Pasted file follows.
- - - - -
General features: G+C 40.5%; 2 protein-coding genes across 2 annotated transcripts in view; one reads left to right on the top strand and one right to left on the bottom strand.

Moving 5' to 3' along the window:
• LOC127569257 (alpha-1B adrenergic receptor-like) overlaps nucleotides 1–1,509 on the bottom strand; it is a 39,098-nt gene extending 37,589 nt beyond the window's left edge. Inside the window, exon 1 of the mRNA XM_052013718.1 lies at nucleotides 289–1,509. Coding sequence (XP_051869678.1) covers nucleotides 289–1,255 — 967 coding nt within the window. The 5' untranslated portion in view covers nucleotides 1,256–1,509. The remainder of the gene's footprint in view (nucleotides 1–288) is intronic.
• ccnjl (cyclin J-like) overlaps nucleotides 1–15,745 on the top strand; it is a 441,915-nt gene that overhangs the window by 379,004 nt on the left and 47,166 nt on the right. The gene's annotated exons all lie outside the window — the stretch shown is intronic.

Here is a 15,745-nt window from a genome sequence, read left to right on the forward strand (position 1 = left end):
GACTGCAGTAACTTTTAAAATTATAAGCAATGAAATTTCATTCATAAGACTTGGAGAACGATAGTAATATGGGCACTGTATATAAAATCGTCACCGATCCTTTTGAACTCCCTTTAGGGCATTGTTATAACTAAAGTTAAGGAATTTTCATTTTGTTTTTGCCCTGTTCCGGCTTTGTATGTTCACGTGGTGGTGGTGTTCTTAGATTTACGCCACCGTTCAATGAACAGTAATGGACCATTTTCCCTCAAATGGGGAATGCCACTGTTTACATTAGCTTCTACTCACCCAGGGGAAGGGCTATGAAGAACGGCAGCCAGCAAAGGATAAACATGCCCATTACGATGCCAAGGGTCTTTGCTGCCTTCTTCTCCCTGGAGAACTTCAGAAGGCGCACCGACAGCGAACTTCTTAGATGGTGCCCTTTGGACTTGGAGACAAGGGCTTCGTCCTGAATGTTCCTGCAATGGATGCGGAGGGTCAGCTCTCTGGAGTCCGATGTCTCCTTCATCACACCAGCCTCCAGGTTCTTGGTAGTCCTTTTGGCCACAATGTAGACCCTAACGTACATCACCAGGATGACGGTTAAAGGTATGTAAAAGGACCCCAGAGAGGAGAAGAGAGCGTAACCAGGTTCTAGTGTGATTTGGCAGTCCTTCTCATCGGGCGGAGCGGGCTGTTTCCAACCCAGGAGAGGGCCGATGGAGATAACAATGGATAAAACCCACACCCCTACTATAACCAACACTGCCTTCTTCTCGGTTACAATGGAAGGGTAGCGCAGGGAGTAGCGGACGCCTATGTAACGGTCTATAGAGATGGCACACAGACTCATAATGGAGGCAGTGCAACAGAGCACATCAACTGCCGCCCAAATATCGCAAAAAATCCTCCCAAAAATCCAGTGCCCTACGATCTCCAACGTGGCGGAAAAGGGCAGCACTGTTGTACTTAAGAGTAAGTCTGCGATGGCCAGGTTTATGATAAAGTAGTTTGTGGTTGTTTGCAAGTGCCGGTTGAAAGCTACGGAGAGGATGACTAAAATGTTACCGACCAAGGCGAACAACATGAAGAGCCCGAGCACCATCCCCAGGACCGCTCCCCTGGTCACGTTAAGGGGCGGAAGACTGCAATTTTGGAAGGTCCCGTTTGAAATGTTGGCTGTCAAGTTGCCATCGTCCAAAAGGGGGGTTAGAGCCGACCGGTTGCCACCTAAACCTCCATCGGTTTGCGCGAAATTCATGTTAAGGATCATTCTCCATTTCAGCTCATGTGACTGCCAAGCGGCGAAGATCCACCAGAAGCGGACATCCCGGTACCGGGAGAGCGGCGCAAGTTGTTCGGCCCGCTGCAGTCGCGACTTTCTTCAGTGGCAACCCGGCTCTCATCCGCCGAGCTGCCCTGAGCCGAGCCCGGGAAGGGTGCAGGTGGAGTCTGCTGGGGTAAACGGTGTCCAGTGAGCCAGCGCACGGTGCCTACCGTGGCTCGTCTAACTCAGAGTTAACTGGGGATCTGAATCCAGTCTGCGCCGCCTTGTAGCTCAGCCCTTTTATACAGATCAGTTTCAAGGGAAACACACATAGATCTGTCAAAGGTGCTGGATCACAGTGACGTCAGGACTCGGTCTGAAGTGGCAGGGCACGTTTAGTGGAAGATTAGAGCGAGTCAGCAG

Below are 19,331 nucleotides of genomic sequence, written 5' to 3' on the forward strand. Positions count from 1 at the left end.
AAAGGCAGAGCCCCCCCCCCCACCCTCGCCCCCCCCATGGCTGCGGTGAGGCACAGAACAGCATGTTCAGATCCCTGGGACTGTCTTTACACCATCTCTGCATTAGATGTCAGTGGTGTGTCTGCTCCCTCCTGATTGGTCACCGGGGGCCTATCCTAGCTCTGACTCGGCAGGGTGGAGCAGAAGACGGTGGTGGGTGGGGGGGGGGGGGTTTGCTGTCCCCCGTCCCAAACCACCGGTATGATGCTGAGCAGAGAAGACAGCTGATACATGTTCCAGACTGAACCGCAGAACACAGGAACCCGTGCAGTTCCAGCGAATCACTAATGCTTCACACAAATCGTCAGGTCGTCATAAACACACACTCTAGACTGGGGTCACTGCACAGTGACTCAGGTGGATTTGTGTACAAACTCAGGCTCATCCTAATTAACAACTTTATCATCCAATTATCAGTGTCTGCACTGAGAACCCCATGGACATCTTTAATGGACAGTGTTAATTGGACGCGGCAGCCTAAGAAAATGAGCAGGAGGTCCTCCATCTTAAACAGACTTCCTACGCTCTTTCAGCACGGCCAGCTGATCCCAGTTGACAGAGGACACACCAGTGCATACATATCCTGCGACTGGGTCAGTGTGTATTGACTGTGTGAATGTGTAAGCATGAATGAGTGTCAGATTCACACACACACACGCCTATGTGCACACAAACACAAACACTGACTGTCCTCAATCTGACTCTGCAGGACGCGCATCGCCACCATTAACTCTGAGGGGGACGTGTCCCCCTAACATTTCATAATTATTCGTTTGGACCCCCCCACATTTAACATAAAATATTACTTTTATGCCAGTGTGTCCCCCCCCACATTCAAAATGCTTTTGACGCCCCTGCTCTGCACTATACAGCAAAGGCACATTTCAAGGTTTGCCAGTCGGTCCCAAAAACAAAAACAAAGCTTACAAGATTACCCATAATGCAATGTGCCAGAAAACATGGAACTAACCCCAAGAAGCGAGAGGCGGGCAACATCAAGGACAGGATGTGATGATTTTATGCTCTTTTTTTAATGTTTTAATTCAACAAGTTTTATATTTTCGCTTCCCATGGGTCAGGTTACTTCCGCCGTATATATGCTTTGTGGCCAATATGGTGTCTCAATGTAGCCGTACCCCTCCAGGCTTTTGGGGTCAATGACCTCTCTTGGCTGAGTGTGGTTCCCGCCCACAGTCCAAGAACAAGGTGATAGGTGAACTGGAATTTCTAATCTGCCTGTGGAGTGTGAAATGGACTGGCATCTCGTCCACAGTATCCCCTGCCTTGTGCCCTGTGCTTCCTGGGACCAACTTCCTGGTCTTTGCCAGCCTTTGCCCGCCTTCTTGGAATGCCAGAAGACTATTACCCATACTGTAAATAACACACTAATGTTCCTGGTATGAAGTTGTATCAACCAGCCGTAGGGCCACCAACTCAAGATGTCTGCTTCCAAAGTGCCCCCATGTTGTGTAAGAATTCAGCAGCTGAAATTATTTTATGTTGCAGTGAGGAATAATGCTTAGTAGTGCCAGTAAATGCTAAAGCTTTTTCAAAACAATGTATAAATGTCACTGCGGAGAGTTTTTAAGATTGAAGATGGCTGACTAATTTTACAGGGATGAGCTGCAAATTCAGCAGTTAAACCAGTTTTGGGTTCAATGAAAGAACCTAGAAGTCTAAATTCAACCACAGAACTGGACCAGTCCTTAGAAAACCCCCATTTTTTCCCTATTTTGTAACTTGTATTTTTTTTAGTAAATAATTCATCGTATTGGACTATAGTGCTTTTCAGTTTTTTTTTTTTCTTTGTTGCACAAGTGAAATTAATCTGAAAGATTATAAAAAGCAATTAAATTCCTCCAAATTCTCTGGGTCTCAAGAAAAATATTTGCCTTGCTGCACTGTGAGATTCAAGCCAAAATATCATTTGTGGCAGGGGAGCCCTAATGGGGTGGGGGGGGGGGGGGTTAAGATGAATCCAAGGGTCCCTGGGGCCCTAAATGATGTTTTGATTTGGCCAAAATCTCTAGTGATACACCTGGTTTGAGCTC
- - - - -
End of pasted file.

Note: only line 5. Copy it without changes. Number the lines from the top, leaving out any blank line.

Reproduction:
Here is a 15,745-nt window from a genome sequence, read left to right on the forward strand (position 1 = left end):